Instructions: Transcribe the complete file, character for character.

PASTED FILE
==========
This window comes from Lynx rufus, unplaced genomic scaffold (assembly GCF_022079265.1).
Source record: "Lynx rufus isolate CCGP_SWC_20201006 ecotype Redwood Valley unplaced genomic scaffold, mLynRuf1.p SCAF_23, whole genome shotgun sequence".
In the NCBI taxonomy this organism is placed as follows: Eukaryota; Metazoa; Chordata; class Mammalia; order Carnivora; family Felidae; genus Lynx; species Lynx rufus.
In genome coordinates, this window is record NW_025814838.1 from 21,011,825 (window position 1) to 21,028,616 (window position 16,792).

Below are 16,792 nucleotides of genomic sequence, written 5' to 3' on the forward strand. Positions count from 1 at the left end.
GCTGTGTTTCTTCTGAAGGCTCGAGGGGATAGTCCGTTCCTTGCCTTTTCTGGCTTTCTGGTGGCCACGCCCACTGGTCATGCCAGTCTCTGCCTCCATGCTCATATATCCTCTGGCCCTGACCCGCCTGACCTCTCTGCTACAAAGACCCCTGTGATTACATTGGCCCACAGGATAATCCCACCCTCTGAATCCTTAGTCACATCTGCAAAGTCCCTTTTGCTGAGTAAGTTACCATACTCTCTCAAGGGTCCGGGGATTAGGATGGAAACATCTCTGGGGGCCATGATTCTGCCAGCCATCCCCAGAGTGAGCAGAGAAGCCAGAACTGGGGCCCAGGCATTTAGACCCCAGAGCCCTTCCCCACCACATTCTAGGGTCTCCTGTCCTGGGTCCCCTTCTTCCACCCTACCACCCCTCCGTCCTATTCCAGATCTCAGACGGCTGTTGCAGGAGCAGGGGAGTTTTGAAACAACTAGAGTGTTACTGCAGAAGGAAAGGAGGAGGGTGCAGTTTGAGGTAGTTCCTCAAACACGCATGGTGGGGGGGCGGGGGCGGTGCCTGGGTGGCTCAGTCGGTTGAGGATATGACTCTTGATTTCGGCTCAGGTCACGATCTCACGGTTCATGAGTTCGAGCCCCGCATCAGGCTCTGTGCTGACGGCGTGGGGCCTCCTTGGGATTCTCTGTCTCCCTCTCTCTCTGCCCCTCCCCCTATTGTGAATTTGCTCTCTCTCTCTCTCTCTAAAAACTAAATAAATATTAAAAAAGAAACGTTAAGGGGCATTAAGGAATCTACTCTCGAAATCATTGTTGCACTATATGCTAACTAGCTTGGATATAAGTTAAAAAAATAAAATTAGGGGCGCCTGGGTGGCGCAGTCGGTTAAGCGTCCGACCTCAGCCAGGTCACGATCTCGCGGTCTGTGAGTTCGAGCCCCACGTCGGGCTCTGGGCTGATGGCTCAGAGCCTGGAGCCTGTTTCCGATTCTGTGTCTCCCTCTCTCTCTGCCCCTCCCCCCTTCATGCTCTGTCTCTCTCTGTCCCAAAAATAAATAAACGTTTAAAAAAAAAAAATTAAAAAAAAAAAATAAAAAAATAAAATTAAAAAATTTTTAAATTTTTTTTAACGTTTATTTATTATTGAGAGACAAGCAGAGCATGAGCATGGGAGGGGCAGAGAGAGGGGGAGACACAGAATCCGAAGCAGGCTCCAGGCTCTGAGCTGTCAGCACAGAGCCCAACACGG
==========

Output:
This window comes from Lynx rufus, unplaced genomic scaffold (assembly GCF_022079265.1).
Source record: "Lynx rufus isolate CCGP_SWC_20201006 ecotype Redwood Valley unplaced genomic scaffold, mLynRuf1.p SCAF_23, whole genome shotgun sequence".
In the NCBI taxonomy this organism is placed as follows: Eukaryota; Metazoa; Chordata; class Mammalia; order Carnivora; family Felidae; genus Lynx; species Lynx rufus.
In genome coordinates, this window is record NW_025814838.1 from 21,011,825 (window position 1) to 21,028,616 (window position 16,792).

Below are 16,792 nucleotides of genomic sequence, written 5' to 3' on the forward strand. Positions count from 1 at the left end.
GCTGTGTTTCTTCTGAAGGCTCGAGGGGATAGTCCGTTCCTTGCCTTTTCTGGCTTTCTGGTGGCCACGCCCACTGGTCATGCCAGTCTCTGCCTCCATGCTCATATATCCTCTGGCCCTGACCCGCCTGACCTCTCTGCTACAAAGACCCCTGTGATTACATTGGCCCACAGGATAATCCCACCCTCTGAATCCTTAGTCACATCTGCAAAGTCCCTTTTGCTGAGTAAGTTACCATACTCTCTCAAGGGTCCGGGGATTAGGATGGAAACATCTCTGGGGGCCATGATTCTGCCAGCCATCCCCAGAGTGAGCAGAGAAGCCAGAACTGGGGCCCAGGCATTTAGACCCCAGAGCCCTTCCCCACCACATTCTAGGGTCTCCTGTCCTGGGTCCCCTTCTTCCACCCTACCACCCCTCCGTCCTATTCCAGATCTCAGACGGCTGTTGCAGGAGCAGGGGAGTTTTGAAACAACTAGAGTGTTACTGCAGAAGGAAAGGAGGAGGGTGCAGTTTGAGGTAGTTCCTCAAACACGCATGGTGGGGGGGCGGGGGCGGTGCCTGGGTGGCTCAGTCGGTTGAGGATATGACTCTTGATTTCGGCTCAGGTCACGATCTCACGGTTCATGAGTTCGAGCCCCGCATCAGGCTCTGTGCTGACGGCGTGGGGCCTCCTTGGGATTCTCTGTCTCCCTCTCTCTCTGCCCCTCCCCCTATTGTGAATTTGCTCTCTCTCTCTCTCTCTAAAAACTAAATAAATATTAAAAAAGAAACGTTAAGGGGCATTAAGGAATCTACTCTCGAAATCATTGTTGCACTATATGCTAACTAGCTTGGATATAAGTTAAAAAAATAAAATTAGGGGCGCCTGGGTGGCGCAGTCGGTTAAGCGTCCGACCTCAGCCAGGTCACGATCTCGCGGTCTGTGAGTTCGAGCCCCACGTCGGGCTCTGGGCTGATGGCTCAGAGCCTGGAGCCTGTTTCCGATTCTGTGTCTCCCTCTCTCTCTGCCCCTCCCCCCTTCATGCTCTGTCTCTCTCTGTCCCAAAAATAAATAAACGTTTAAAAAAAAAAAATTAAAAAAAAAAAATAAAAAAATAAAATTAAAAAATTTTTAAATTTTTTTTAACGTTTATTTATTATTGAGAGACAAGCAGAGCATGAGCATGGGAGGGGCAGAGAGAGGGGGAGACACAGAATCCGAAGCAGGCTCCAGGCTCTGAGCTGTCAGCACAGAGCCCAACACGG